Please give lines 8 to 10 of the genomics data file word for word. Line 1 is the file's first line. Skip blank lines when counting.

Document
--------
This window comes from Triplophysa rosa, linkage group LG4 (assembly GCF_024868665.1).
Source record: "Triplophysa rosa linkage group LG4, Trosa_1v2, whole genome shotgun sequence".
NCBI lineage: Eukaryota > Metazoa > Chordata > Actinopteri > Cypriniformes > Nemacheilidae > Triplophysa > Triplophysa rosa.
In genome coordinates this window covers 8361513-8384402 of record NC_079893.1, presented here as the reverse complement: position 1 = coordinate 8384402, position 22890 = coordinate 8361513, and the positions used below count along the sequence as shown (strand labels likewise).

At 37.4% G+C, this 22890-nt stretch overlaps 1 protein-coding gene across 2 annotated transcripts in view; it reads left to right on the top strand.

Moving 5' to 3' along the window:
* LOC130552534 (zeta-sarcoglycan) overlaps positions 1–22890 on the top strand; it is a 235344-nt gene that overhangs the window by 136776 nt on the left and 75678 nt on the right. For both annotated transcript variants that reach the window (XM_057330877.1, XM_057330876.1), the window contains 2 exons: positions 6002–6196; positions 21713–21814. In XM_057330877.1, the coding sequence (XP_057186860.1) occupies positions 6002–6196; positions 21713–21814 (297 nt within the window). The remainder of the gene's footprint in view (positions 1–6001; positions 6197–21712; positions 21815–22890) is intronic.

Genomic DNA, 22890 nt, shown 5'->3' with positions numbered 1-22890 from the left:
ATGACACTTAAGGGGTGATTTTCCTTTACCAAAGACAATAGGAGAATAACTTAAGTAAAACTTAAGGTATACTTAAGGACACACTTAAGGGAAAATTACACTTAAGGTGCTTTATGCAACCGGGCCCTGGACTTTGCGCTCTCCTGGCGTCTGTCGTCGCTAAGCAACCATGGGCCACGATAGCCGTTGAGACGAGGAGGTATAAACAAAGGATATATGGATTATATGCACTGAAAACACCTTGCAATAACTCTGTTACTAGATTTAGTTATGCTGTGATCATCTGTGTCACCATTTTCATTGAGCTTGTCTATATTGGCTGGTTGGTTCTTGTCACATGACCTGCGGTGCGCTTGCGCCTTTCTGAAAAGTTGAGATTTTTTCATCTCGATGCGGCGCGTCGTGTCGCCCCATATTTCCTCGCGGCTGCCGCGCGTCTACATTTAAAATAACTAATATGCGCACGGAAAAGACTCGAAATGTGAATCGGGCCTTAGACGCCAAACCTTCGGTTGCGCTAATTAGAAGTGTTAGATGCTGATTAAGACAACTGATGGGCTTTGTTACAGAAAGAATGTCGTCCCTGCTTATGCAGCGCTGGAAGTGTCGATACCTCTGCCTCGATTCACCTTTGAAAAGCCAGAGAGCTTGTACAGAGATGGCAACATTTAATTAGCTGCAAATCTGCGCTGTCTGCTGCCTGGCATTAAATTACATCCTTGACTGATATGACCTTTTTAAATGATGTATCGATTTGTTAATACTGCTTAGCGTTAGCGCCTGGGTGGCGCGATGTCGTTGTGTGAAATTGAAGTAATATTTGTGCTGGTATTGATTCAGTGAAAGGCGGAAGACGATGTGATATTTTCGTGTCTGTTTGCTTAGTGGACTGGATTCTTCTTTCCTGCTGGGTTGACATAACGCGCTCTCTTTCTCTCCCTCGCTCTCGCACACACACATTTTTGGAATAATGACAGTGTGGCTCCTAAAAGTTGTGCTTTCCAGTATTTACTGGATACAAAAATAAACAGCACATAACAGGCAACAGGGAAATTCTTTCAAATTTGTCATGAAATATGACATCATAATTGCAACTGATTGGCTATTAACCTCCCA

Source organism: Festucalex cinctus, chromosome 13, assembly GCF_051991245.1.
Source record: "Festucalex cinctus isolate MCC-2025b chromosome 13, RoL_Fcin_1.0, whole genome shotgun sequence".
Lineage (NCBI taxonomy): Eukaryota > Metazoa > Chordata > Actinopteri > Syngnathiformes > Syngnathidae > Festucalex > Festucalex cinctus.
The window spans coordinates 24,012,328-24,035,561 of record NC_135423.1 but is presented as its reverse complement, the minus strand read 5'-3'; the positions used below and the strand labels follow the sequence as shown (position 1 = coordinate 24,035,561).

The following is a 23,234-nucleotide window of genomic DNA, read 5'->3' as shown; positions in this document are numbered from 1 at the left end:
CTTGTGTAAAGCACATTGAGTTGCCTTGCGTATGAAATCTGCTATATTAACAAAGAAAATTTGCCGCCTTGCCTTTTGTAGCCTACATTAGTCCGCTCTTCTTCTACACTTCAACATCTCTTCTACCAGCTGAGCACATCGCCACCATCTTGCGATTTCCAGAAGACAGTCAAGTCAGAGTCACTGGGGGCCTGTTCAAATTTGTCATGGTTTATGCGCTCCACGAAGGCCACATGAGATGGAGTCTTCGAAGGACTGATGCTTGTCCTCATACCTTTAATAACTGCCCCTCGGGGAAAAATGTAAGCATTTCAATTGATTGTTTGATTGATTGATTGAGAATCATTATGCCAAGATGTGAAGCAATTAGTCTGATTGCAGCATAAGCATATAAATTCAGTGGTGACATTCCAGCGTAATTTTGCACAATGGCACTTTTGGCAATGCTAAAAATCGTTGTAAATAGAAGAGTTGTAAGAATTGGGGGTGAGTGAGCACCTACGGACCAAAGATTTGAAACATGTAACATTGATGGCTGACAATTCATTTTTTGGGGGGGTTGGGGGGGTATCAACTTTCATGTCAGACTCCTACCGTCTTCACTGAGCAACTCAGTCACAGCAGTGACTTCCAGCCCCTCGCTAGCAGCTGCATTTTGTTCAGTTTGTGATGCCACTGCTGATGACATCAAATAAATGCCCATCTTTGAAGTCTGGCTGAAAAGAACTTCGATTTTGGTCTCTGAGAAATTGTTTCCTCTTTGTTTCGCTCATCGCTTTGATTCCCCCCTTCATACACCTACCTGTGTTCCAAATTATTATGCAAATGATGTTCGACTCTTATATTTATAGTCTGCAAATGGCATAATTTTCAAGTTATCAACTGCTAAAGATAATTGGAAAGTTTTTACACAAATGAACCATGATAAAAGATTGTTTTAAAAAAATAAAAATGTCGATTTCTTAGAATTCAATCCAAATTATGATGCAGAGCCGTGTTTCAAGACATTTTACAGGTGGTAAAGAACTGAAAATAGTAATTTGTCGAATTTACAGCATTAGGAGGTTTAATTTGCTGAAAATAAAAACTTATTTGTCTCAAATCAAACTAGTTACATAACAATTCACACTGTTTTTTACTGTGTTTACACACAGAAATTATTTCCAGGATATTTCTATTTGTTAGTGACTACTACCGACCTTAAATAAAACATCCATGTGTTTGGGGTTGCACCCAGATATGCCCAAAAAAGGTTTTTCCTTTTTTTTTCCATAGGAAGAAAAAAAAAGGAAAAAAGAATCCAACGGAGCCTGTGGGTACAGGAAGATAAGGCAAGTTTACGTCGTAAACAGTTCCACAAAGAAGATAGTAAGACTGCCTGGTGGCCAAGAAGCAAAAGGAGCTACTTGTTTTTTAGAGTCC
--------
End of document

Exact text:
Genomic DNA, 22890 nt, shown 5'->3' with positions numbered 1-22890 from the left:
ATGACACTTAAGGGGTGATTTTCCTTTACCAAAGACAATAGGAGAATAACTTAAGTAAAACTTAAGGTATACTTAAGGACACACTTAAGGGAAAATTACACTTAAGGTGCTTTATGCAACCGGGCCCTGGACTTTGCGCTCTCCTGGCGTCTGTCGTCGCTAAGCAACCATGGGCCACGATAGCCGTTGAGACGAGGAGGTATAAACAAAGGATATATGGATTATATGCACTGAAAACACCTTGCAATAACTCTGTTACTAGATTTAGTTATGCTGTGATCATCTGTGTCACCATTTTCATTGAGCTTGTCTATATTGGCTGGTTGGTTCTTGTCACATGACCTGCGGTGCGCTTGCGCCTTTCTGAAAAGTTGAGATTTTTTCATCTCGATGCGGCGCGTCGTGTCGCCCCATATTTCCTCGCGGCTGCCGCGCGTCTACATTTAAAATAACTAATATGCGCACGGAAAAGACTCGAAATGTGAATCGGGCCTTAGACGCCAAACCTTCGGTTGCGCTAATTAGAAGTGTTAGATGCTGATTAAGACAACTGATGGGCTTTGTTACAGAAAGAATGTCGTCCCTGCTTATGCAGCGCTGGAAGTGTCGATACCTCTGCCTCGATTCACCTTTGAAAAGCCAGAGAGCTTGTACAGAGATGGCAACATTTAATTAGCTGCAAATCTGCGCTGTCTGCTGCCTGGCATTAAATTACATCCTTGACTGATATGACCTTTTTAAATGATGTATCGATTTGTTAATACTGCTTAGCGTTAGCGCCTGGGTGGCGCGATGTCGTTGTGTGAAATTGAAGTAATATTTGTGCTGGTATTGATTCAGTGAAAGGCGGAAGACGATGTGATATTTTCGTGTCTGTTTGCTTAGTGGACTGGATTCTTCTTTCCTGCTGGGTTGACATAACGCGCTCTCTTTCTCTCCCTCGCTCTCGCACACACACATTTTTGGAATAATGACAGTGTGGCTCCTAAAAGTTGTGCTTTCCAGTATTTACTGGATACAAAAATAAACAGCACATAACAGGCAACAGGGAAATTCTTTCAAATTTGTCATGAAATATGACATCATAATTGCAACTGATTGGCTATTAACCTCCCA

Source organism: Festucalex cinctus, chromosome 13, assembly GCF_051991245.1.